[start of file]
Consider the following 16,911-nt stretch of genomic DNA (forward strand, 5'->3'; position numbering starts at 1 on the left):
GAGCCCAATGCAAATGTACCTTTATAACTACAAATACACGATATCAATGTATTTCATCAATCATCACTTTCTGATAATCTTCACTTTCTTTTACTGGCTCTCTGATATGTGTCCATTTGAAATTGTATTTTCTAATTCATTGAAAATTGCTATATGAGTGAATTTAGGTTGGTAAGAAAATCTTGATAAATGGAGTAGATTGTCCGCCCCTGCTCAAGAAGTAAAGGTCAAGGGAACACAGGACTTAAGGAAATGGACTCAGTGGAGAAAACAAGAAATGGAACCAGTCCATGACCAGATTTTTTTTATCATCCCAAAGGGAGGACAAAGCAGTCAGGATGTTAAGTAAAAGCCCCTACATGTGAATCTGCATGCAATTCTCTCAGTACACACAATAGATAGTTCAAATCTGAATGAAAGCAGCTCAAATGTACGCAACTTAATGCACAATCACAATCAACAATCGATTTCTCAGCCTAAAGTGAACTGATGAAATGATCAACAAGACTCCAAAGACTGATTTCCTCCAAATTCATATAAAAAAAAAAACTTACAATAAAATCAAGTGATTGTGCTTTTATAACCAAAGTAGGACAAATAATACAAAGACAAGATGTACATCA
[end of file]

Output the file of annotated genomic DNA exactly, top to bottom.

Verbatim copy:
Consider the following 16,911-nt stretch of genomic DNA (forward strand, 5'->3'; position numbering starts at 1 on the left):
GAGCCCAATGCAAATGTACCTTTATAACTACAAATACACGATATCAATGTATTTCATCAATCATCACTTTCTGATAATCTTCACTTTCTTTTACTGGCTCTCTGATATGTGTCCATTTGAAATTGTATTTTCTAATTCATTGAAAATTGCTATATGAGTGAATTTAGGTTGGTAAGAAAATCTTGATAAATGGAGTAGATTGTCCGCCCCTGCTCAAGAAGTAAAGGTCAAGGGAACACAGGACTTAAGGAAATGGACTCAGTGGAGAAAACAAGAAATGGAACCAGTCCATGACCAGATTTTTTTTATCATCCCAAAGGGAGGACAAAGCAGTCAGGATGTTAAGTAAAAGCCCCTACATGTGAATCTGCATGCAATTCTCTCAGTACACACAATAGATAGTTCAAATCTGAATGAAAGCAGCTCAAATGTACGCAACTTAATGCACAATCACAATCAACAATCGATTTCTCAGCCTAAAGTGAACTGATGAAATGATCAACAAGACTCCAAAGACTGATTTCCTCCAAATTCATATAAAAAAAAAAACTTACAATAAAATCAAGTGATTGTGCTTTTATAACCAAAGTAGGACAAATAATACAAAGACAAGATGTACATCA